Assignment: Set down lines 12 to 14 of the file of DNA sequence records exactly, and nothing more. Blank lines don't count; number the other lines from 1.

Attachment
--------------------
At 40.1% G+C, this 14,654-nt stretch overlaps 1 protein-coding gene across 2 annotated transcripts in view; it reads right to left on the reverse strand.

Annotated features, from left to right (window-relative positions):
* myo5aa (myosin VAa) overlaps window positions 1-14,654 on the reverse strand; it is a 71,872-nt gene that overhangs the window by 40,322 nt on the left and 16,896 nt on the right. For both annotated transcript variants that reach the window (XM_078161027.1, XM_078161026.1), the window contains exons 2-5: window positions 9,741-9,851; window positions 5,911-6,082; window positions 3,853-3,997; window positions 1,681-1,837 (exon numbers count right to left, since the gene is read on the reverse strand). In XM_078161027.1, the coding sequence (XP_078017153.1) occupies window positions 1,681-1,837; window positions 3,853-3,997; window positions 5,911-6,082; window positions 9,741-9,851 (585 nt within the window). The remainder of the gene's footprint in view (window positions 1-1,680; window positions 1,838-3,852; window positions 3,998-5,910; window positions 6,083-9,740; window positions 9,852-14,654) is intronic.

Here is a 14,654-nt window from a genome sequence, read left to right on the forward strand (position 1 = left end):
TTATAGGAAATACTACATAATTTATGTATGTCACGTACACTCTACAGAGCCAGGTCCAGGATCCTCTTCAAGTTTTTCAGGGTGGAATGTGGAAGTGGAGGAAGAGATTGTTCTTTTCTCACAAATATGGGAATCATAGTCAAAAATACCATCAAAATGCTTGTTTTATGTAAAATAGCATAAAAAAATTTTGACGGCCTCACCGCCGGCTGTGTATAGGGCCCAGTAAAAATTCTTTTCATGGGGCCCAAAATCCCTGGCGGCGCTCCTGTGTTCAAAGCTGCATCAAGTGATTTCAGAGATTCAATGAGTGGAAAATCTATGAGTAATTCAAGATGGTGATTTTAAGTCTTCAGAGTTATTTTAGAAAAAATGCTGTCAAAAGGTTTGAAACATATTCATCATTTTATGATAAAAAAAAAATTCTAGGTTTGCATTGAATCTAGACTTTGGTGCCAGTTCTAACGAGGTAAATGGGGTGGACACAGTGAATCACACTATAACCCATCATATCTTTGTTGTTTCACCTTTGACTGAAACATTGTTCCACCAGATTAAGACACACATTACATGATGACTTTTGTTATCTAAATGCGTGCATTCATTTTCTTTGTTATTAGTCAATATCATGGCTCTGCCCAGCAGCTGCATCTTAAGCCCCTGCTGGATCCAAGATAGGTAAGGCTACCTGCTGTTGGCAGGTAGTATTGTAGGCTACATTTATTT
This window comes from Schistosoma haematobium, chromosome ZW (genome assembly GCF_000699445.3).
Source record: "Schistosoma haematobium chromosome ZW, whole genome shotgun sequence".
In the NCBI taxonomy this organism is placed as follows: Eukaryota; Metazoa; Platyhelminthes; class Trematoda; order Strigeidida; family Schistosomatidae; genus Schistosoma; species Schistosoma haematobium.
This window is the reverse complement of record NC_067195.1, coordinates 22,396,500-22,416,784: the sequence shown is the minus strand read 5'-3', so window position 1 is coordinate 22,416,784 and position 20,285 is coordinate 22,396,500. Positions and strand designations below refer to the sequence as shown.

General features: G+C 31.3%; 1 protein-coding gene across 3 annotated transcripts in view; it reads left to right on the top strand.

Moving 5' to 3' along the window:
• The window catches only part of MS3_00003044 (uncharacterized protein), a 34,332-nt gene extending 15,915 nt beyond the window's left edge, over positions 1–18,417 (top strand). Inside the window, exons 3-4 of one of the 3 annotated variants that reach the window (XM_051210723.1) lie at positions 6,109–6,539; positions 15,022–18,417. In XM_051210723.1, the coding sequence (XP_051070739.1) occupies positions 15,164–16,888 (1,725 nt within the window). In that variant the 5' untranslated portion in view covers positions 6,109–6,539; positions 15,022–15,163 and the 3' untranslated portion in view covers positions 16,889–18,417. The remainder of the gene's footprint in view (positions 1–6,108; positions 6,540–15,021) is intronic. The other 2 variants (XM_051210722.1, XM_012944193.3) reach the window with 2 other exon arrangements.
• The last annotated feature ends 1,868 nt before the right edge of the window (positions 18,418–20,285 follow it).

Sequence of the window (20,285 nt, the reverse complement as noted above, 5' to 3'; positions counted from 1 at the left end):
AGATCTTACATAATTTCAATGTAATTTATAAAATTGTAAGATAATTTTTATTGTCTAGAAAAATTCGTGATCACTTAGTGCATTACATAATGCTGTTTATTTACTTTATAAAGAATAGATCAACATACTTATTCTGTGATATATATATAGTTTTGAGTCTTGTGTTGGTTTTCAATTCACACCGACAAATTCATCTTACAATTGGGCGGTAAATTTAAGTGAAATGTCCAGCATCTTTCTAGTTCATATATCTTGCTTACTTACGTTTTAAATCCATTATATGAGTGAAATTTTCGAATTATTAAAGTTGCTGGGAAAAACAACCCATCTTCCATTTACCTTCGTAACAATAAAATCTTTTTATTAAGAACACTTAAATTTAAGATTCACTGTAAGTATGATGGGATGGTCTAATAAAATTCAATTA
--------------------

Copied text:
• The window catches only part of MS3_00003044 (uncharacterized protein), a 34,332-nt gene extending 15,915 nt beyond the window's left edge, over positions 1–18,417 (top strand). Inside the window, exons 3-4 of one of the 3 annotated variants that reach the window (XM_051210723.1) lie at positions 6,109–6,539; positions 15,022–18,417. In XM_051210723.1, the coding sequence (XP_051070739.1) occupies positions 15,164–16,888 (1,725 nt within the window). In that variant the 5' untranslated portion in view covers positions 6,109–6,539; positions 15,022–15,163 and the 3' untranslated portion in view covers positions 16,889–18,417. The remainder of the gene's footprint in view (positions 1–6,108; positions 6,540–15,021) is intronic. The other 2 variants (XM_051210722.1, XM_012944193.3) reach the window with 2 other exon arrangements.
• The last annotated feature ends 1,868 nt before the right edge of the window (positions 18,418–20,285 follow it).

Sequence of the window (20,285 nt, the reverse complement as noted above, 5' to 3'; positions counted from 1 at the left end):